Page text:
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Getting stuff done

Getting stuff done.
Over the years that’s become one of my tag-lines. I enjoy making small incremental changes in an organization that add a big punch to results. That means overcoming organizational friction. That means doing things that are common sense. That means showing determination. That means seeing the end. That means not being afraid to fail.

My experience is that people and groups that get stuff done regularly are those that put results and innovation above rules and regulations. I’m not saying that we should abandon processes, rules, regulations, etc. But when the rules and regulations inhibit employees from thinking, acting, and producing work then the rules are no longer benefiting the organization because they become barriers to progress.

Seth Godin encourages people to “Start Something” in his book Poke the Box.  Godin describes his seventh imperative “have the guts and the heart and the passion to ship.” He encourages people to poke, prod, try, and start initiatives. It’s the way true innovation is discovered.  

Steven Pressfield calls resistance the enemy in his book “Do the Work”. Pressfield promotes beginning over planning. His point it to overcome resistance by getting started. Then measure, adjust, rework along the way to make your output satisfying.

Why I like it.
I have a colleague that works as a usability analyst/engineer for our eCommerce sites. She combines her knowledge of usability with analytics data as a basis for making what would seemingly be small changes to an internet experience. She might suggest things like moving the locations of input fields, adding a cross-sell prompt, or changing the placement of a banner. Time and time again, her changes have proved effective at driving incremental sales in an eCommerce environment where the customer came with the intention to just reorder a depleted supply of single product.

I like this style of work because it shows that empowering those closest to the end-customer to make decisions drives good results. The analysis and decisioning is made close to the customer, not by an executive committee.  The people closest to the work are those who are most likely to battle resistance to get stuff done.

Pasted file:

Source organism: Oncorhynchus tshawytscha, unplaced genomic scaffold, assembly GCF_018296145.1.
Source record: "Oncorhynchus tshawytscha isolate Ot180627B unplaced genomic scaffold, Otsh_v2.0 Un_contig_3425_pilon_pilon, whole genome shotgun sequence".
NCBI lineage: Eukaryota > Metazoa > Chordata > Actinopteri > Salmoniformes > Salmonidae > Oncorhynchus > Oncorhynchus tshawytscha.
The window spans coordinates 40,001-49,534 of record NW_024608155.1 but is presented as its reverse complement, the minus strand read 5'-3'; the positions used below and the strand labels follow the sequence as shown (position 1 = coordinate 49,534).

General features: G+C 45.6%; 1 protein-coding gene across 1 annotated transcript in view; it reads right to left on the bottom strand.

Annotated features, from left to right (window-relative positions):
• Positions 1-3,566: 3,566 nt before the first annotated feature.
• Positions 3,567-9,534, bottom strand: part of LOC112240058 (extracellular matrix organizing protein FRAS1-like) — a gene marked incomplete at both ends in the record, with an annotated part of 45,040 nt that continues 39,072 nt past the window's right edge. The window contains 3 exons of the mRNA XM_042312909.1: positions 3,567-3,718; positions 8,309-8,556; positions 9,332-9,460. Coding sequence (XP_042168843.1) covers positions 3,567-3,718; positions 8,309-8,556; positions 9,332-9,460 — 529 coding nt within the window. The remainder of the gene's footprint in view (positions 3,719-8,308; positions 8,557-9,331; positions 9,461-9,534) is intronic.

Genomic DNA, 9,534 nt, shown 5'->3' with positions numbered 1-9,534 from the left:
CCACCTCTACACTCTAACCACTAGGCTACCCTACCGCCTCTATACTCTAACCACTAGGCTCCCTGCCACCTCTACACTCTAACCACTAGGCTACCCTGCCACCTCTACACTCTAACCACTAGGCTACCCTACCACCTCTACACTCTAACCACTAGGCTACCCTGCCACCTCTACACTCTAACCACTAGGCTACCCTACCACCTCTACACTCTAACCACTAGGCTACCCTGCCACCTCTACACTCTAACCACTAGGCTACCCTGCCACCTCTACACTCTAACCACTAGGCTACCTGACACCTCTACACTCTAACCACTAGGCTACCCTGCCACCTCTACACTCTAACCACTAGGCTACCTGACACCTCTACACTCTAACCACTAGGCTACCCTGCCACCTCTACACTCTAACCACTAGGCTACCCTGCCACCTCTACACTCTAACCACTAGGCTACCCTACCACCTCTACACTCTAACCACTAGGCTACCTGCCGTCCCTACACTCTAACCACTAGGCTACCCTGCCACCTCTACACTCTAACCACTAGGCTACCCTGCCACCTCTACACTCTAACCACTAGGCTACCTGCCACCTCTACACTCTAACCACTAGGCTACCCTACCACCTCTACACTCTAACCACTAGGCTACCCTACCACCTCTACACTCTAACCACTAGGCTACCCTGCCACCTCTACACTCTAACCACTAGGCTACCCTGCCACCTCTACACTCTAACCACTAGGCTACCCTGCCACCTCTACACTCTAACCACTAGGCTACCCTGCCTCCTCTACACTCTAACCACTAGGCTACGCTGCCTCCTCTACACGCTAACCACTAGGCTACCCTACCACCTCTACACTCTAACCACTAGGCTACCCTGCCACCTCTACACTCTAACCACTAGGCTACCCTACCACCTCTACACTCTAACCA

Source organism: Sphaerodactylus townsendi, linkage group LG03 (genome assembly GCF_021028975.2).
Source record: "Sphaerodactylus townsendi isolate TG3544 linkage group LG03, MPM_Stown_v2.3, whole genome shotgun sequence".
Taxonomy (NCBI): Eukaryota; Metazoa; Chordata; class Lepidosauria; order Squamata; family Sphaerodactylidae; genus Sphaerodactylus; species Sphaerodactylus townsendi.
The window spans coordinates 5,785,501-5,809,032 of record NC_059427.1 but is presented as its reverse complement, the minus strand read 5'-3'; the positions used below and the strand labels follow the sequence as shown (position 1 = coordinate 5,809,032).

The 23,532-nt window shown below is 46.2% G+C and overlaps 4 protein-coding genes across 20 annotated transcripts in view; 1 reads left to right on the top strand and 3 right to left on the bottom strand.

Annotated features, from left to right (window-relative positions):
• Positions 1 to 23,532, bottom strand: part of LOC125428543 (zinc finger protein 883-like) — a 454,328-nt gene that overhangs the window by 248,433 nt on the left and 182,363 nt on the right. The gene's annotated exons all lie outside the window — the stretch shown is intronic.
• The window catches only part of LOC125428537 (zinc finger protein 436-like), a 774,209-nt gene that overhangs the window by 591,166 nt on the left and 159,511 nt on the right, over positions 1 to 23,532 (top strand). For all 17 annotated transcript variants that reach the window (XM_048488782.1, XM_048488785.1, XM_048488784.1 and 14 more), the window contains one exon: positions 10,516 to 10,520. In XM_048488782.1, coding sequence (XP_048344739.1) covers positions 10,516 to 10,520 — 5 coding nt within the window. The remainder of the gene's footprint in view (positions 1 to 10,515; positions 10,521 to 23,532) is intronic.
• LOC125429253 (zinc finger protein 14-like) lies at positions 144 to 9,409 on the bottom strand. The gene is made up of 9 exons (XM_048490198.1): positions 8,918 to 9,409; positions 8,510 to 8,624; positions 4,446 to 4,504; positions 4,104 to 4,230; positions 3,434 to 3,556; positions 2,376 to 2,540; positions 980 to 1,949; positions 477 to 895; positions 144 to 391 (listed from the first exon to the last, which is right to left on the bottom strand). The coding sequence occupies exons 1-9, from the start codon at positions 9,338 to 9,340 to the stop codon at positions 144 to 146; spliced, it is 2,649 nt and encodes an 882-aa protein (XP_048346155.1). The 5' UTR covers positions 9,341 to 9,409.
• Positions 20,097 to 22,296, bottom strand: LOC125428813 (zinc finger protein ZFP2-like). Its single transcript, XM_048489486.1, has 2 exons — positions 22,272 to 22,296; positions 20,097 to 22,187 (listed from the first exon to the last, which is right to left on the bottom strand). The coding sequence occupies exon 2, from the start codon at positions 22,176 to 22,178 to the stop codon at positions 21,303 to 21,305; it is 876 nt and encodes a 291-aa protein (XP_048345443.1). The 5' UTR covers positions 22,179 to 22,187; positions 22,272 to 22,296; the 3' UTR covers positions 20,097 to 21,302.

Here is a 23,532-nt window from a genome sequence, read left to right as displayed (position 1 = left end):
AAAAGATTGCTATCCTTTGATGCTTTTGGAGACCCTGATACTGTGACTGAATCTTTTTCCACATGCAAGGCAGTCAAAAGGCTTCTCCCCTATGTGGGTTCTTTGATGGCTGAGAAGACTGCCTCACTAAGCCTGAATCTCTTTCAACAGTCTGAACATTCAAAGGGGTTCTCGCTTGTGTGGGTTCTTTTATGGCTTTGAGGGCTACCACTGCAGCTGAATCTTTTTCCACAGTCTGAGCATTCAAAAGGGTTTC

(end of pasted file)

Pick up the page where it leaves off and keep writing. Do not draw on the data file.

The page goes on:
What it means.
This doesn’t mean that large project teams chartered by executive committees with big budgets can’t and don’t get work done. But these big teams are comprised of individuals and it is the individuals who overcome the resistance that get work done. Committees are easy targets for inefficiency and stagnation unless the group members find a way to just get started.

So get started. Do the work. Get stuff done. Find way that you can help to drive change.

Book Review – Poke the Box by Seth Godin

Poke the Box by Seth Godin is a quick and easy read. While some may confuse it with a motivational type book, Godin’s points are a bit deeper. The two word summary is

Start Something.

Godin says “I’m merely encouraging you to start. Often. Forever. Be the one who starts things.” Starting things is like poking the box to see what will happen.The manifesto is a call for people to shed excuses, fear, and procrastination and to pursue their ideas. That’s certainly not a new principle. But Godin states his ideas in a clear, concise, and easy to understand format that worth your time to read.

He gives examples of individuals and organizations to backup his statements that people need to push forward with their ideas. One such example was the first Starbucks didn’t sell coffee and wasn’t the company we have come to know today. It sold coffee beans. But Jerry Baldwin’s idea to get started led to the suggestions from Howard Schultz to offer traditional espresso beverages. Godin’s point is that “Poking doesn’t mean right. It means action”.

This leads to the argument that one of the top reasons that people don’t initiate work is fear of failure. People and organizations let the fear of failure paralyze them because failure is viewed as a negative event. Again, not a new idea, but tolerating failures because we can learn from them, because it makes us better, or because we can adjust and move forward is usually just given lip service in our society.

Godin goes deeper into the idea of initiating work by touching on cultural norms of conformity. From schools, to churches, to corporate america, we are trained, encouraged, and rewarded for staying within set boundaries. I could directly relate to this concept and previously wrote about it in a post entitled are you crazy enough to create change?

I recommend this book for your library. It’s a simple concept, yet can be so difficult to master.  If you are a manager of people, encourage them to poke the box. If you are an team member then start your ideas. Godin says “soon is not as good as now.” Go!